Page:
We have been steaming for 48 hours now and are nearing our final operational area. The winds were a bit lighter for part of the day today as we moved further away from the north African coastline, but as got into quite deep water we did not see a great deal of marine life. Several sperm whales, dolphin groups, and a sea turtle were spotted throughout the day, however, as we came through these poorly-studied waters. As we did during our transit yesterday, we have used this time to process the large amount of biological, oceanographic, and acoustic data that have been obtained thusfar.
One of our primary tools in eavesdropping on the underwater acoustic scene to locate, identify, and track marine mammals are arrays of hydrophones. With these listening sensors towed behind the vessel (you can see one being deployed here), and with the expert acoustic observers we have to fine-tune measurements and interpret what we are hearing (and also seeing on special displays), different species can be discriminated and estimates of signal strength (to give a sense of near or far) and bearing to calling animals can (sometimes) be made.
There are two arrays of hydrophones towed in parallel behind the ship, one on the right side, one on the left side. Each array is composed by a 150m long towing cable (which can be extended to 300m) ending with a 12m long oil filled tube that holds two wideband acoustic sensors each and their preamplifiers. The electronics onboard amplify the signal to be digitized with a 4 channels AD converter at 192kHz sampling rate connected to a powerful computer with dedicated, custom software designed for both research and mitigation purposes.
This software allows us to acquire, record to disk, analyze and display up to 8 channels in real time. A high resolution spectrographic display (a picture of the sound showing frequency, or "pitch", over time) shows all the features of the incoming sounds, even those we can't hear, because they are too high in frequency or too brief for our ears to detect. Several examples of the kinds of recordings made with these specialized listening sensors and processing software are given here; these are of long-finned pilot whales and striped dolphins recorded recently in our research.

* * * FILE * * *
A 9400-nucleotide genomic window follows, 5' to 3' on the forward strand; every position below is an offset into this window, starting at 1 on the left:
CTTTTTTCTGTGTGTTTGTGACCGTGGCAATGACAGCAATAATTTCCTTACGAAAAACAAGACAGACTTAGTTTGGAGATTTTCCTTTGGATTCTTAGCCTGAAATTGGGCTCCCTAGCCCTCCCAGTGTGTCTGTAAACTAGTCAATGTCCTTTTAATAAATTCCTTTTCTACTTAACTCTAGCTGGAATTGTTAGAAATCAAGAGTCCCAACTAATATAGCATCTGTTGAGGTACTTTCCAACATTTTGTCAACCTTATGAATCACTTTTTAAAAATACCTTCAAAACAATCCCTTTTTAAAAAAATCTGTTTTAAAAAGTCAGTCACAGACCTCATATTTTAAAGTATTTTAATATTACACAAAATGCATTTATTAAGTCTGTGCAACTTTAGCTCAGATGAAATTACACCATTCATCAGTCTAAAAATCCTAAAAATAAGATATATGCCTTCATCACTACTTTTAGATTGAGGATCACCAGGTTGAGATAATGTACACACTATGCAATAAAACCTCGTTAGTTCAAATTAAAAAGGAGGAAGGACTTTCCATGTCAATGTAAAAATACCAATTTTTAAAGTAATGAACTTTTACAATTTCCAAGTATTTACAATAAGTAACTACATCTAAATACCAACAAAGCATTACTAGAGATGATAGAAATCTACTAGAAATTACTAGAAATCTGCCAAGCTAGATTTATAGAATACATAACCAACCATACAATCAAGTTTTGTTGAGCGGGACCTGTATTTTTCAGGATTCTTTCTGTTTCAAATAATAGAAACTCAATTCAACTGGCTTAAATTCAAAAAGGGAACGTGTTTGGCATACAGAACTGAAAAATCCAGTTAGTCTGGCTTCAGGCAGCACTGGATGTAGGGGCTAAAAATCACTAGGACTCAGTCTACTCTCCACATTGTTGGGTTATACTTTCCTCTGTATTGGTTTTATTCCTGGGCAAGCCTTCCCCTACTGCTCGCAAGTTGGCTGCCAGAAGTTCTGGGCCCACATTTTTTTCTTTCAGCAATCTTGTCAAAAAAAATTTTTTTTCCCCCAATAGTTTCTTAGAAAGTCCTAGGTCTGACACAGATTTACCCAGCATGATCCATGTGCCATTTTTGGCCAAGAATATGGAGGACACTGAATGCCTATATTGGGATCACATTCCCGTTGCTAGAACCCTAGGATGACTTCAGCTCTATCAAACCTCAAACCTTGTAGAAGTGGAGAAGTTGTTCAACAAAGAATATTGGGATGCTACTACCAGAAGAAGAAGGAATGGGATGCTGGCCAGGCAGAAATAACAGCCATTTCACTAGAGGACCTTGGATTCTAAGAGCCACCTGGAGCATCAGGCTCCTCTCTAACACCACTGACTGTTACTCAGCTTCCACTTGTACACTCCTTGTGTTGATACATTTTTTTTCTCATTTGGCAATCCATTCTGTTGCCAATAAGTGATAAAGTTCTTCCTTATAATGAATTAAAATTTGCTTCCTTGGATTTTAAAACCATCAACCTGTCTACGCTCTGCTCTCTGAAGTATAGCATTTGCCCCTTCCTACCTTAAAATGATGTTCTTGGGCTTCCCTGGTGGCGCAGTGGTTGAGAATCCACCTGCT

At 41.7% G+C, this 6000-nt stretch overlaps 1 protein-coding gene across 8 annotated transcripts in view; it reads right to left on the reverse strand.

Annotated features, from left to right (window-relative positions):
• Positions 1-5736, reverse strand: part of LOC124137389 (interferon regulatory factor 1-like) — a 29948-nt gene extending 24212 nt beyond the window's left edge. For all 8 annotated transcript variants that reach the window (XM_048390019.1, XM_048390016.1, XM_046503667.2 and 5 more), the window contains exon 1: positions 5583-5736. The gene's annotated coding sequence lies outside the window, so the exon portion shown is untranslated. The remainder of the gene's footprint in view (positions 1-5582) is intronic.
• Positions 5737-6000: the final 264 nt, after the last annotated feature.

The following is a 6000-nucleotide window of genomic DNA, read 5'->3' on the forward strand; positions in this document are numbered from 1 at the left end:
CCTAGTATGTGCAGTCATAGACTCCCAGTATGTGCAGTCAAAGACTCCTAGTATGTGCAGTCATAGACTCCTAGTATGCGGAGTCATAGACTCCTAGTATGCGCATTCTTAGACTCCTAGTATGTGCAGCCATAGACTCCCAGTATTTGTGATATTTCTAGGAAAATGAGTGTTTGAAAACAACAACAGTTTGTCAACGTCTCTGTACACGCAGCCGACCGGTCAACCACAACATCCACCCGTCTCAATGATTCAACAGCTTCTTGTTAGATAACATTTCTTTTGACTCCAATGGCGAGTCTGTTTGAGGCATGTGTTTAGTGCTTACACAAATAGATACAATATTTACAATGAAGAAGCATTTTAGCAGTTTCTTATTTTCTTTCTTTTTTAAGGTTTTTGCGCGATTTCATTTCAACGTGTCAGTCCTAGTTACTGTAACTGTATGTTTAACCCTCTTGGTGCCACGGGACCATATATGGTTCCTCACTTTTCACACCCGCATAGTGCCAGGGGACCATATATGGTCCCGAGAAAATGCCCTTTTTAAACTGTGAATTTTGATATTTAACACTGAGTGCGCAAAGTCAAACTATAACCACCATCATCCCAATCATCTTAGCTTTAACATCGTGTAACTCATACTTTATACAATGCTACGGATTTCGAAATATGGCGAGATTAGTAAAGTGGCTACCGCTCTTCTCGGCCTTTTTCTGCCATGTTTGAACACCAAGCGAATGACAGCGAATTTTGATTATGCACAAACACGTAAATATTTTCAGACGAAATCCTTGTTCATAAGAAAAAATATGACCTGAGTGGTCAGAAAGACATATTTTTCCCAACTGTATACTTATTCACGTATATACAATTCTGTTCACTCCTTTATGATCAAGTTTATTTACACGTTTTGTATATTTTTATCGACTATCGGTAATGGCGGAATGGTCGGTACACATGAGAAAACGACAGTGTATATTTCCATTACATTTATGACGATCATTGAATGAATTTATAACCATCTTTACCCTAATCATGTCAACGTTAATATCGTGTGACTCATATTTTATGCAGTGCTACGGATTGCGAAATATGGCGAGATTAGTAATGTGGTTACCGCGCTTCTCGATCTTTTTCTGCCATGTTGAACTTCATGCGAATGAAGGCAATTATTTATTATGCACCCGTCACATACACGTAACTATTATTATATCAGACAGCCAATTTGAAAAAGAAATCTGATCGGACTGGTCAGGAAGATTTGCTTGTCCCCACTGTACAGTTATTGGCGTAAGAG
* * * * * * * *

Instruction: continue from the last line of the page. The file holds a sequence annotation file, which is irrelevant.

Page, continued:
» Listen to Striped dolphin clicks shown on three channels (note 24kHz zoom on top channel)
» Listen to Pilot whale bursts and whistles with harmonics
A special directional display shows the signals coming from the two arrays (4 hydrophones) to provide intuitive cues as to the direction of incoming sound. By using these two displays, researchers can recognize sounds coming from different species and estimate the direction from which they came. This information is especially important in the current research project to position the tag boat as close as possible to the position where the diving animals are supposed to emerge at the surface.
Tomorrow morning we will be back on effort in our new operating area. The weather forecast is quite favorable for the next several days, while it remains quite poor for the Alboran Sea area we recently left. So, we embark on the last week of our collective efforts here with renewed hope and optimism for favorable seas and accommodating whales.